A $25 Billion Price Tag is Low for Dell

Anh is a member of The Motley Fool Blog Network -- entries represent the personal opinion of the blogger and are not formally edited.

Dell’s (NASDAQ: DELL) shareholders must've been happy when the stock price increased from $10 per share to $13 per share, a 30% return in a month. In addition, its founder and CEO, Michael Dell, and Silver Lake Partners have been talking about a leveraged buyout for around $25 billion, or $14 per share. Is $14 a reasonable price for Dell? Let’s see.

Decent 10-Year Operating Performance

Dell seems to be quite vulnerable to the overall declining PC sales environment. It has three main business segments: Large Enterprise, Public, Small and Medium Business, and Consumer. In 2011, the majority of revenue was generated from Mobility Client products; $19.1 billion, accounting for 31% of the total revenue. Desktop PC's ranked second, with $14.1 billion in revenue, accounting for 23% of the total revenue. Software and peripherals represented around 17% of the total sales. In the past 10 years, Dell has generated consistently positive net income and cash flow. The 10-year average net income was nearly $2.7 billion, whereas the 10-year average operating cash flow and free cash flow were $4 billion and $3.5 billion, respectively.

Notably, in the past 10 years, Dell has managed to deliver a consistent double-digit return on invested capital.

<table> <tbody> <tr> <td> <p>%</p> </td> <td> <p><strong>2002</strong></p> </td> <td> <p><strong>2003</strong></p> </td> <td> <p><strong>2004</strong></p> </td> <td> <p><strong>2005</strong></p> </td> <td> <p><strong>2006</strong></p> </td> <td> <p><strong>2007</strong></p> </td> <td> <p><strong>2008</strong></p> </td> <td> <p><strong>2009</strong></p> </td> <td> <p><strong>2010</strong></p> </td> <td> <p><strong>2011</strong></p> </td> </tr> <tr> <td> <p><strong>Net margin</strong></p> </td> <td> <p>5.99</p> </td> <td> <p>6.38</p> </td> <td> <p>6.18</p> </td> <td> <p>6.39</p> </td> <td> <p>4.5</p> </td> <td> <p>4.82</p> </td> <td> <p>4.06</p> </td> <td> <p>2.71</p> </td> <td> <p>4.29</p> </td> <td> <p>5.63</p> </td> </tr> <tr> <td> <p><strong>ROIC</strong></p> </td> <td> <p>39.84</p> </td> <td> <p>43.33</p> </td> <td> <p>44.18</p> </td> <td> <p>61.46</p> </td> <td> <p>51.45</p> </td> <td> <p>61.92</p> </td> <td> <p>45.43</p> </td> <td> <p>16.49</p> </td> <td> <p>21.11</p> </td> <td> <p>20.43</p> </td> </tr> </tbody> </table>

The net margin has been fluctuating. In 2009, its net margin was only 2.71%. However, the margin has already improved in the last two years, with 4.29% in 2010 and 5.63% in 2011. Trailing twelve months, the net margin was 4.44% and the ROIC was 13.11%.  The operating cash flow and free cash flow came in at $3.68 billion and $3.13 billion, respectively.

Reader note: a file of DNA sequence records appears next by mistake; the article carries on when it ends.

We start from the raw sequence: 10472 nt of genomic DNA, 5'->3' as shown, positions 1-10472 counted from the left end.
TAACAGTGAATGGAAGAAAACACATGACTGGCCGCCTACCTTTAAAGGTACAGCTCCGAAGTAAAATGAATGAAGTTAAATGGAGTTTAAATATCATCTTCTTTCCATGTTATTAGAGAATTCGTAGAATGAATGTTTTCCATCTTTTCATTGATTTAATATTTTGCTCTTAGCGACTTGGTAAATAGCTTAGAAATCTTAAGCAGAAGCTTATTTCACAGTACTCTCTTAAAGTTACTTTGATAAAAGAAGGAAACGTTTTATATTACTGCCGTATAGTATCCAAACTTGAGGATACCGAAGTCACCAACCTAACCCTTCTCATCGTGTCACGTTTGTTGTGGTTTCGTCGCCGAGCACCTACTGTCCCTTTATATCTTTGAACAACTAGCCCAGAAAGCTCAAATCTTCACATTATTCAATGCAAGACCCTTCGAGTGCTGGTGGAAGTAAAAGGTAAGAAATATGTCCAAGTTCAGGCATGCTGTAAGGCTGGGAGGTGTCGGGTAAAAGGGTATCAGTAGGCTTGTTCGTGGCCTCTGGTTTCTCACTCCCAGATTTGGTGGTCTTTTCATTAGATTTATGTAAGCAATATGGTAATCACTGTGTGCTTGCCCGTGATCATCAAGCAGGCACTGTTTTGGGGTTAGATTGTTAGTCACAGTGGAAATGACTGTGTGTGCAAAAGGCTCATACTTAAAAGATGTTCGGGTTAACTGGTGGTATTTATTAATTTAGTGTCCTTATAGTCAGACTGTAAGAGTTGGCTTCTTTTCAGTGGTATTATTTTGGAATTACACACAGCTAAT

A Buyout at Low Valuation

As of October 2012, Dell had $10.1 billion in total stockholders’ equity, $9 billion in both long and short-term debt, and $14.2 billion in cash, most of which was held overseas. So Dell had net cash of around $5 billion. Taking the cash out of the offer amount, the real price would be $20 billion. A $20 billion price tag would value Dell at around 7.4x average 10-year earnings and 5.7x average 10-year free cash flow. Dell was estimated to earn around $1.70 per share in 2012 and around $1.66 per share in 2013. Thus, the deal valued Dell at nearly 6.8x forward earnings, after subtracting the net cash position. Andrew Barry of The Wall Street Journal argued that LBOs were normally done at around 15x after-tax earnings. In terms of EV multiples, the deal valued Dell at 5.63x trailing EV/EBITDA. It was a record low valuation in the past 10 years. In a study done by Akerman, the lowest EV/EBITDA was 5.9x in 2002, and the highest EV multiple was 9.5x in 2008. The 10-year average EV multiple stayed around 7.88x. Thus, a deal offer is actually quite low.

<img src="/media/images/user_14219/screen-shot-2013-01-25-at-80547-pm_large.png" />

Peers Comparison

Among the PC makers, including Dell, Hewlett-Packard (NYSE: HPQ), and Lenovo Group (NASDAQOTH: LNVGY), HP has the lowest valuation. At the current trading price of $17 per share, HP is valued at only 3.43x EV/EBITDA. However, HP has recently had to take an $8.8 billion impairment charges from its big acquisition of Autonomy due to its accounting fraud. Lenovo is the most expensive, with 8.26x EV/EBITDA. Among the three, Lenovo seems to be the most active company to prepare for the industry shift from PC to smartphones and tablets. At the 2013 International Consumer Electronics Show, Lenovo introduced its latest products, including a 27-inch PC touch tablet, IdeaCentre Hozion, and a 39-inch Table PC.

Foolish Bottom Line

Personally, I do not think the $25 billion price tag was fair to shareholders. If simply placing the average 10-year EV multiples on Dell’s trailing EBITDA, Dell should be worth around $34.6 billion, 38% higher than the current offer.

hoangquocanh has no position in any stocks mentioned. The Motley Fool has no position in any of the stocks mentioned. Try any of our Foolish newsletter services free for 30 days. We Fools may not all hold the same opinions, but we all believe that considering a diverse range of insights makes us better investors. The Motley Fool has a disclosure policy. Is this post wrong? Click here. Think you can do better? Join us and write your own!

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